Be especially cautious with people you only know through online messages and phone calls. Many scammers use fake photos to lure their victims but video messaging is much harder to fake.
You should report scams to: *** Your local police station.
Unfortunately, full access to this list is not free, you gotta be a paid member, but even if you are not a paid member you can still browse it for free. This awesome group was the first one created to fight the Nigerian romance scams.
And since I know what a hard and ungrateful work is it to maintain the scamlists, I don't blame them for charging money. They did a lot, and continue doing, to educate people, help victims, provide everybody with important information and support, as well as get attention of media to this huge problem.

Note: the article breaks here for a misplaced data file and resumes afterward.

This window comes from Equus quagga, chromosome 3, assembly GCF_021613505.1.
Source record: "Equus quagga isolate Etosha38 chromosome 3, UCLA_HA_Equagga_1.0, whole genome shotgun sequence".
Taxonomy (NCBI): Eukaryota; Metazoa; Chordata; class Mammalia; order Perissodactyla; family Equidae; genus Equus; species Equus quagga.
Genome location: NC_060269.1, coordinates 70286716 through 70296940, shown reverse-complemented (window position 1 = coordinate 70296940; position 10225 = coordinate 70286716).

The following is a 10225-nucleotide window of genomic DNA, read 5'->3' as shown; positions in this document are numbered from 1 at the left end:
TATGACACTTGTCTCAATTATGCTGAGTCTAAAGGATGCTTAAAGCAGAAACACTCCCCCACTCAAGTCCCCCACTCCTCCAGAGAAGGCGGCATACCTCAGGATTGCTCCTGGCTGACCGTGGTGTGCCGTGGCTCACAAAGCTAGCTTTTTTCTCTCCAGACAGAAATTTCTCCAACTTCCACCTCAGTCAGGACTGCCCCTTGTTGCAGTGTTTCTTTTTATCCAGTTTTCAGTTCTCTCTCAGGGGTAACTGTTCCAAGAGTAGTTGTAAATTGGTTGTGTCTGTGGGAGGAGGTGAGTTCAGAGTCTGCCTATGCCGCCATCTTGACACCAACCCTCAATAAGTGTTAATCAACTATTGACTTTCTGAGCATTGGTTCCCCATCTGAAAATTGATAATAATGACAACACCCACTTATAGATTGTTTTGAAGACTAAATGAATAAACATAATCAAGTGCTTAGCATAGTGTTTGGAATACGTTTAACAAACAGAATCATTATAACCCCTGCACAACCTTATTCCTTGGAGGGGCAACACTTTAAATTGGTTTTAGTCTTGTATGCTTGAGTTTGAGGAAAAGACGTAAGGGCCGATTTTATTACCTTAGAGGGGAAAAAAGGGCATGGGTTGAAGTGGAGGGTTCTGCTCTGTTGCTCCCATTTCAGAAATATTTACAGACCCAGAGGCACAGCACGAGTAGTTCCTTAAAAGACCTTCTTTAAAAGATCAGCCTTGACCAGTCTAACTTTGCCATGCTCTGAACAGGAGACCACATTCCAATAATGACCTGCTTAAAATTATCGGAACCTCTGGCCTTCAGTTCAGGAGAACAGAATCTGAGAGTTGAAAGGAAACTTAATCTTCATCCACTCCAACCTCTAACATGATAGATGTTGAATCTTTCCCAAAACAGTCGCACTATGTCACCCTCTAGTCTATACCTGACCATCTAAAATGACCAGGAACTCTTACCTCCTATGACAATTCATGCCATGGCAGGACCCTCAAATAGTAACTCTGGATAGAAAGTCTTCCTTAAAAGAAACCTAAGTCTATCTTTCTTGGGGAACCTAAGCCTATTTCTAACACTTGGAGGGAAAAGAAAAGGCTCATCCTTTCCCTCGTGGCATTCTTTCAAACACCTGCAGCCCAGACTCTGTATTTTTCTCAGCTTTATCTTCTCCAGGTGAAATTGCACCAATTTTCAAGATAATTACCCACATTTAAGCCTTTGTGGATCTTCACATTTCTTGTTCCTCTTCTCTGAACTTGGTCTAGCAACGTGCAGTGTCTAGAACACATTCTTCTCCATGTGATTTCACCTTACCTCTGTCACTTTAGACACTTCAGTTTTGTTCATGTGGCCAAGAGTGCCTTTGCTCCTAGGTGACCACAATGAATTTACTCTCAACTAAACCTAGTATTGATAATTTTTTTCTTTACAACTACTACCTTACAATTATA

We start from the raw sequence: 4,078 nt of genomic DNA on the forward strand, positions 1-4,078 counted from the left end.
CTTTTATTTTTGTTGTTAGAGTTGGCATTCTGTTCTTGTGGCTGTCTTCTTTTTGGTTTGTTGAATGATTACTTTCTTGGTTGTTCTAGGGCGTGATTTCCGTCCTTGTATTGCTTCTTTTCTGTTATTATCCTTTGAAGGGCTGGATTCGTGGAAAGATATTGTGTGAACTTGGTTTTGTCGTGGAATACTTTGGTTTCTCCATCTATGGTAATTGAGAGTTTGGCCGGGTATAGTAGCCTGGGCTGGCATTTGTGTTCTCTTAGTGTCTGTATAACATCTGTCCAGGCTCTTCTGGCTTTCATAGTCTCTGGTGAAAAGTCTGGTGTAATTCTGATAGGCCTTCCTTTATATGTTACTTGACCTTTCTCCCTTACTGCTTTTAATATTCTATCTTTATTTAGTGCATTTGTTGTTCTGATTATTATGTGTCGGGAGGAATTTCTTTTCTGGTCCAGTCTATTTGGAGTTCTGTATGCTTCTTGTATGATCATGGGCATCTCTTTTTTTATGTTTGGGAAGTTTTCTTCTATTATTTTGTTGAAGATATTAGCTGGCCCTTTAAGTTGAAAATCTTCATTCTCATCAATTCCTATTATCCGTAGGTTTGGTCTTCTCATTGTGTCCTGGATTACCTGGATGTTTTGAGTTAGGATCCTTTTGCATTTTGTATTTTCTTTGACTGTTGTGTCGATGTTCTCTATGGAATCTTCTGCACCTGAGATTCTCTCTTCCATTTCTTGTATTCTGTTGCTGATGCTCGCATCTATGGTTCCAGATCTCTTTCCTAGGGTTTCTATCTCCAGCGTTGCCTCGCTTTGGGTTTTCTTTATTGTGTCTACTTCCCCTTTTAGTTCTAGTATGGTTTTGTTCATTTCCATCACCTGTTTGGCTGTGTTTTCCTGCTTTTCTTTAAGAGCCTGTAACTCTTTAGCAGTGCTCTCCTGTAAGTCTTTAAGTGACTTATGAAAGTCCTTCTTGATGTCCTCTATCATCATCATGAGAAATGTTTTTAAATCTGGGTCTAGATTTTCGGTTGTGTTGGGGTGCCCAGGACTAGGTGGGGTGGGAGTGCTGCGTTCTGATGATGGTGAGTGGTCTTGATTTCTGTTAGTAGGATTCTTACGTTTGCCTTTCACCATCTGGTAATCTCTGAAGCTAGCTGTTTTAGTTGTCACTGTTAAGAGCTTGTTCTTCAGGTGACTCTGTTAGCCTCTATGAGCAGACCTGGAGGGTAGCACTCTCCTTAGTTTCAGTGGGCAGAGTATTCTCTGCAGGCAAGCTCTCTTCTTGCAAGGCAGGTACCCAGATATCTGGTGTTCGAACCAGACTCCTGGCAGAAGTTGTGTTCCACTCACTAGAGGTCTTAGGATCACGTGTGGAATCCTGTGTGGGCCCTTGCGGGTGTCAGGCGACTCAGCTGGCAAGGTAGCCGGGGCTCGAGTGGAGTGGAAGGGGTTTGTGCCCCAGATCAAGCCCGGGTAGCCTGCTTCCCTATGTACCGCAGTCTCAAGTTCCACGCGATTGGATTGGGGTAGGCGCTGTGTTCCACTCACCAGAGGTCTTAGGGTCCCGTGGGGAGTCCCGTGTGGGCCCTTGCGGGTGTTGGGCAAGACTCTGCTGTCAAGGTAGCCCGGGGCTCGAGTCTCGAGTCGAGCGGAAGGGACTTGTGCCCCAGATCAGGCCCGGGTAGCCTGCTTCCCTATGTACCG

I never heard of these reports making any difference. ) should be reported to the law enforcement offices which deal with criminals (the police, FBI, FSB, MVD, etc...) Please note, this is NOT a link exchange page.
At first, Best -- who juggles two part-time jobs working with developmentally-disabled adults and people with mental illness -- resisted, telling John she simply didn't have the money. "He was trying to get me to use my credit cards, borrow from my friends and family," said Best, who earlier told her saga to The Huffington Post.
When he told her days later he couldn't afford to eat, Best gave in, wiring him two 0 payments. soldiers serving abroad, then ask for money to purchase laptops, international phones or a plane ticket home so their fake relationship can continue. Army's Criminal Investigation Command says they receive hundreds of reports every month from people fooled by phony service members.
If you don't know how to do it, LEARN before you send your report. They maintain their own blacklists, and this info is important.
You can also send report to the scammer's embassy in your country, your embassy in scammer's country...
"I left my heart out there, and this guy took advantage of it," the 51-year old Best said.